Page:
By Maria Jovita Zarate
Written by Peter Mayshle
Directed by Jenny Jamora
A production of Tanghalang Ateneo
The Doreen Blackbox, Arts Wing,
Arete, Ateneo de Manila, Q.C
Aug. 17-24, 29-31, 2019
IT IS 1883, the town is Paete, the cloak of Franciscan friar rule shrouds the town’s christened folks. Father Galiano commissions Mariano, an indio, to sculpt an image of the Virgin Mary — the Dolorosa iteration — for a competition in Amsterdam.
The Dolorosa in Mayshle’s play is a locally revered icon, known as Mater Dolorosa or Ina ng Awa in towns Christianized by imperial Spain. One of the more resilient traditions colonization has embedded in local culture is the veneration of a long list of poon — wooden or ivory figures of an ensemble of characters surrounding the life and death of Jesus Christ. On top of the list is the Mater Dolorosa (yes, in local speak, it’s always with the Mater, not just Dolorosa), considered the superstar of local Christendom’s dramatis personae.
Thus Mater Dolorosa is rife with context and cultural meaning. In Mayshle’s play, this deeply resilient tradition of venerating the icon is dramatized to illustrate how the twin projects of hispanization and Christianization shaped patriarchy and society’s view of women. Mater Dolorosa in Mayshle’s Dolorosa is trope to amplify the centuries-old subjugation of women in society. And her absence, dismemberment, retrieval, and voyage to wholeness represent the journey that women have taken in society.
In Act I, the Mater Dolorosa is a disembodied figure, just empty space and light, and our imagination is coaxed to see wood being chiselled to acquire form and persona. While Mariano, the indio sculptor, succeeds in finishing the image, and eventually winning in a competition in Amsterdam, Elena has already become part of a village resistance movement against Spanish colonial rule. Mariano learns of these underground activities and throws a fit of rage.
In the next scene, Elena stands before light and space, and implores the disembodied Dolorosa to allow her to undo and untangle so she can remake, recast, revise the prevailing circumstances that shape her life. The act ends when we learn that the Dolorosa is lost, purportedly stolen. Anguished, Mariano begs Elena to stay, and stay she does.
In Act II, 50 years later, the Japanese have taken over most parts of the archipelago, including the lowland town of Paete. Elena is now remembered through Pilar, a granddaughter who had just gone through menarche, ushering her to a consciousness of how the same body can pulsate with both desire and dissent. From the same body arises an anguish over its ability to see her soul rise above it, and how consciousness can travel distances of time and space to fragments of the Mater Dolorosa lost many decades ago.
This playwright’s device — the uncanny ability of a character for astral projection — is more of a pragmatic move that would provide a channel whereby past and future can be talked about, defying the cardinal rule skilled dramatists abide by — “Show! Don’t tell.”
The past is about redeeming a Mater Dolorosa and a lost self, and the future as an imagined space of empowered women. Pilar’s gift for astral projection is like the pendulum that browbeats ideas of disempowerment and empowerment, pushing further the thesis that the image of Mater Dolorosa provides a model of forbearance and subservience.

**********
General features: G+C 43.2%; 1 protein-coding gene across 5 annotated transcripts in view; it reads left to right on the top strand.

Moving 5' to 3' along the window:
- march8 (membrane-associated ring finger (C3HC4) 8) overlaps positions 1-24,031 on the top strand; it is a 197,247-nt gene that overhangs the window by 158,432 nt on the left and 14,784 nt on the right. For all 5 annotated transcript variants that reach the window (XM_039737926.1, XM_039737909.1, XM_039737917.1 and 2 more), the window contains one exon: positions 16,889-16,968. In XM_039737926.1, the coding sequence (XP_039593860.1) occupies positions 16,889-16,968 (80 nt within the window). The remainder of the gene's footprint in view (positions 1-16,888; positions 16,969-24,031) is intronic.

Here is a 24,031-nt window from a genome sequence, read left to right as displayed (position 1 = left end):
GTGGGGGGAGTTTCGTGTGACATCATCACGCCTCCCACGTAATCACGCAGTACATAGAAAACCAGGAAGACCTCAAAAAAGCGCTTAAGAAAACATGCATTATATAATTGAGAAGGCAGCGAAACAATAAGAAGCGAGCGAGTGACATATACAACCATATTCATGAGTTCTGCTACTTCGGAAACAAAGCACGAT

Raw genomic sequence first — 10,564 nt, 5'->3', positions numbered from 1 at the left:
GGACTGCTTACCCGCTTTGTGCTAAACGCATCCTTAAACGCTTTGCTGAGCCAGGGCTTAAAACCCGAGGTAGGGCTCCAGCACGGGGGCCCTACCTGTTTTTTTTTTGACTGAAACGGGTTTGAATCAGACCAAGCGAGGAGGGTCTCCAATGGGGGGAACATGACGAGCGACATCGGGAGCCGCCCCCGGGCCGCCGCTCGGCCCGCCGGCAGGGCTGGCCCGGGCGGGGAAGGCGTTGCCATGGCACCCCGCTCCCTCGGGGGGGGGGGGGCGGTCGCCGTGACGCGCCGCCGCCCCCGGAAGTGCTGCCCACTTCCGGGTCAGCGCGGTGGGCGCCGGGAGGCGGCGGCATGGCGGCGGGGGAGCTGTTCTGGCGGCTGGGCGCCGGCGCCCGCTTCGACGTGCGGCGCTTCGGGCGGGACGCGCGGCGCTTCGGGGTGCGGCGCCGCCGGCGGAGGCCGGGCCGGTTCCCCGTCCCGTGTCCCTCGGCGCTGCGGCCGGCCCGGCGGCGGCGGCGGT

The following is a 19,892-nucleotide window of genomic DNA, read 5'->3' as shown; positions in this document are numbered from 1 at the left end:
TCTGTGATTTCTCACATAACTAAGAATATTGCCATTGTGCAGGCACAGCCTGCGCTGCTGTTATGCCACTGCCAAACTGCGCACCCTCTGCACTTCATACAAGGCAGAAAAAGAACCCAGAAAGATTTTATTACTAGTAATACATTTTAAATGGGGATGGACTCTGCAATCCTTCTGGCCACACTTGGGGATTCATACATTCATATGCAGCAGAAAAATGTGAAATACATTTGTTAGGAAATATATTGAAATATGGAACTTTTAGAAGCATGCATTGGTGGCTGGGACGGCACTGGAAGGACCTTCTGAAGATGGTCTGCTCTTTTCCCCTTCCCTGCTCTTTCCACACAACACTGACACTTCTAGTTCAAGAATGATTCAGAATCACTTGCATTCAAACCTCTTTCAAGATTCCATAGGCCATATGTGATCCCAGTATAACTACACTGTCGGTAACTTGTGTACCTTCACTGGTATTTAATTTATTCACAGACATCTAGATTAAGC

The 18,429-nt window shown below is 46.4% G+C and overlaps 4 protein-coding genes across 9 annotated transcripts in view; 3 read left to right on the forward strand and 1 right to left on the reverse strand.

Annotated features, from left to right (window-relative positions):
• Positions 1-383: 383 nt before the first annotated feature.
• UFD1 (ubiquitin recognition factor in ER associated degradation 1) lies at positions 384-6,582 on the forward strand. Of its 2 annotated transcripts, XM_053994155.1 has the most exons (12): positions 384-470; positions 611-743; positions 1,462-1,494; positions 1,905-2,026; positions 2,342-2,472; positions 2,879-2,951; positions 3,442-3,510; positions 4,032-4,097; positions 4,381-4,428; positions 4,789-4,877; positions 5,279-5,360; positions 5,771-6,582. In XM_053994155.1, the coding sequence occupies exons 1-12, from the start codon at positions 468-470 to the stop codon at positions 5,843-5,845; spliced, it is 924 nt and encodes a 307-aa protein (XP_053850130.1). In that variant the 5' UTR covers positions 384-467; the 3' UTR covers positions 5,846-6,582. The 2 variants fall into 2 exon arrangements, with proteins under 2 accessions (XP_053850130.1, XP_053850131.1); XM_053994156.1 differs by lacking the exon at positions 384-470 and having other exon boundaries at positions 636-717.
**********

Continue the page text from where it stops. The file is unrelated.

Act III, it’s now 2003, and we encounter Pilar’s offsprings. We learn that her abusive husband died, and soon she left for foreign shores to find herself and create opportunities for her literary gifts to shine.
It is Good Friday, the town is preparing for the annual procession, and the daughters take the chance to spend time together as they each bring a body part of the Mater Dolorosa that they have kept throughout the year. This is the time they make whole the image and make her stand in a carrosa bedecked with flowers.
As the poon is being assembled in the carrosa, Pilar the mother arrives, and announces she is here to stay, to wait for the inevitable as she deals with a terminal disease. Like the Mater Dolorosa being assembled to wholeness, Pilar now speaks of how she has journeyed full circle, fulfilling the biblical prophecy of returning to a house from whence one came out. She is whole now, like the Mater Dolorosa emerging into full form for the townspeople of Paete to see.
Dolorosa is ambitious as a textual and theater project. Director Jenny Jamora valiantly pushed the borders of a dense material that favors discursive moments more than dramatic action. At some points, it was as if Jamora wanted to laser-probe the hidden psyches of women and an amalgam of lights gave center stage a redemptive, magical quality. Zoe Ocampo, the young Pilar, was vulnerable in Act II, and infused daughter Juliana in Act III with curiosity and a palpable hunger for life.
As a footnote, Dolorosa’s presentation of revolutionary activity of lowland towns does not align with the master narratives coming from solid and widely vetted scholarship in Philippine history. The year 1883 is a tad too early for a village-wide movement to emerge, with its own recruitment tactics to boot. Rizal’s Noli me Tangere came out 1887, and historians agree that it set aflame the struggle for independence.
It was quite unsettling to hear colonial subjects Elena and Mariano speaking to each other in a language that had not yet earned its place in the matrix of local, colonized culture. Lived experiences rendered onstage are not just about characters and milieu and localities. The vernacular language provides more than authenticity and local color: it also speaks of how consciousness navigates, imbibes and even constructs the life world. Why Tanghalang Ateneo opted to open its season with a play written in English is a question that needs to be asked.